Learn something from the past two years.  Running trim and slowing down your hiring lets you hone in on the important parts of your business: the cogs that are integral for survival.  Although the lean, mean days are starting to disappear, don’t suddenly jump into needless spending mode.  Get a hold of some statistics to determine what worked and what didn’t and capitalize on this newfound knowledge.

Government Needs to Play Catch Up in Hiring

September 16, 2009 Leave a comment

861513_interviewThe US Federal Government is about to undertake one of the largest hiring initiatives in its history.

According to the Wall Street Journal, over the next three years, the government will attempt to attract nearly 270,000 talented specialists in various fields across the board, including the health, financial and administrative sectors.  The difference between this government hiring initiative and the recruiting processes of old, is this time Uncle Sam will be actively seeking qualified candidates instead of passively sitting on his laurels.

What has prompted this large scale hiring campaign?  One factor is certainly Mr. Obama’s ambitions to take on such looming problems like health care reform and the economic downturn.   And what better way is there to combat long-term problems than to get the younger generation’s  brighest minds involved?  How else can we expect to positively affect the future of our government than to actively seek the best talent for the jobs of the future?

In order for this massive job overhaul to occur successfully, our government will need to implement some much needed change to its hiring process.  ‘They’ are already on their way to cleaning out some dusty corners, but just to make it clear, I’ve listed two points that can help us move toward a new breed of government hiring.

Branding

The brand marketing of the various government sectors seeking qualified candidates will be integral to attracting talent.  We don’t often hear about ‘branding’ in reference to government work (outside of the military).  When the younger generation thinks about a federal employee, they most often picture a white-collar bloke sitting in a musty office with no windows, slowly filing through a stack of paperwork.

The bad stigma that goes along with federal jobs is a major hurdle that the government needs to overcome in order to compete with the private sector for the best talent.  Why was working at Google such a hot commodity at the start of the decade?  Company branding: they were known for a laid back work ‘campus,’ rife with badminton courts, plush bean bag chairs and organic gardens.   Today, many other companies looking to attract younger talent have also implemented the ‘Google Campus Model.’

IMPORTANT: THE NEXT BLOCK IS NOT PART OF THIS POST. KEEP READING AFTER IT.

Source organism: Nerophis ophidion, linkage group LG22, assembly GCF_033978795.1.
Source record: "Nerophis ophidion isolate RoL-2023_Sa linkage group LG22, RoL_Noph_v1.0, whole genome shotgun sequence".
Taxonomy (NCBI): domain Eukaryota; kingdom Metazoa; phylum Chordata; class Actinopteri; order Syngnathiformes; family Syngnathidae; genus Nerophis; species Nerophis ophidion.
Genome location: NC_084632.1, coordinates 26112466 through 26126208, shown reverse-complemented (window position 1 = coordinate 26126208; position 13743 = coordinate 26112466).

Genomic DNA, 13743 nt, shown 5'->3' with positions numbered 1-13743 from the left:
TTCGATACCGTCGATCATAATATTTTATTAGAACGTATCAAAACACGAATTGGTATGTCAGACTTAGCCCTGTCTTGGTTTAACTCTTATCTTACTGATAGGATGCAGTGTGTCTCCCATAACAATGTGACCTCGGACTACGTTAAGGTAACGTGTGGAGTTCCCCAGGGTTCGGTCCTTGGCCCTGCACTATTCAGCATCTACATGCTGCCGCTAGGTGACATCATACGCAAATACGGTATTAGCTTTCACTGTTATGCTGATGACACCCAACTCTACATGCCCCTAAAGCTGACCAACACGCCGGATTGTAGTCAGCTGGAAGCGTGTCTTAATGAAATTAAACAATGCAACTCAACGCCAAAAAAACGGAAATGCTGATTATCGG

Our government needs to concentrate on marketing to a new generation of talent.  Good benefits and patriotism are not currently enough to compete with the private sector.

Technology

Sure, the US government is known for some of the most innovative, expensive and mind blowing technologies the world has ever seen.  But when it comes to a new generation of internet tech, they are still playing catch up.  The Obama administration has certainly made big steps between its acceptance of social networking tools and the current planned overhaul of .gov portals, however it needs to concentrate on other specific tools that are giving the private sector a big advantage in talent acquisition.

New applicant tracking and hiring software solutions are allowing private companies to better announce job openings, track qualified candidates, and analyze source data to optimize the recruiting process.   Newton Software, a leader in applicant tracking software, is one such application that boasts a simple to use interface which also provides the utmost efficiency in streamlining the recruitment process.

If the government really wants to compete with the private sector for top talent, they will need to embrace the technologies currently utilized in the private sector.

The Art of the Free Trial

August 4, 2009 Leave a comment

free trialAh, the free trial.  We see those enticing words, ‘free trial,’ plastered across various mediums in our everyday lives, from medication commercials to pop-up ads to highway billboards.   The concept of the free trial is simple.  A customer gains free access to a company’s product or service for a specific amount of time, and during this time they are exposed to the possibility of paying for continued use.   In theory, the free trial makes perfect sense for both buyer and seller.  The buyer has a chance to try out a product without making a monetary commitment.   The seller is given the opportunity to ‘showcase’ their product and demonstrate why the customer could simply not live without it.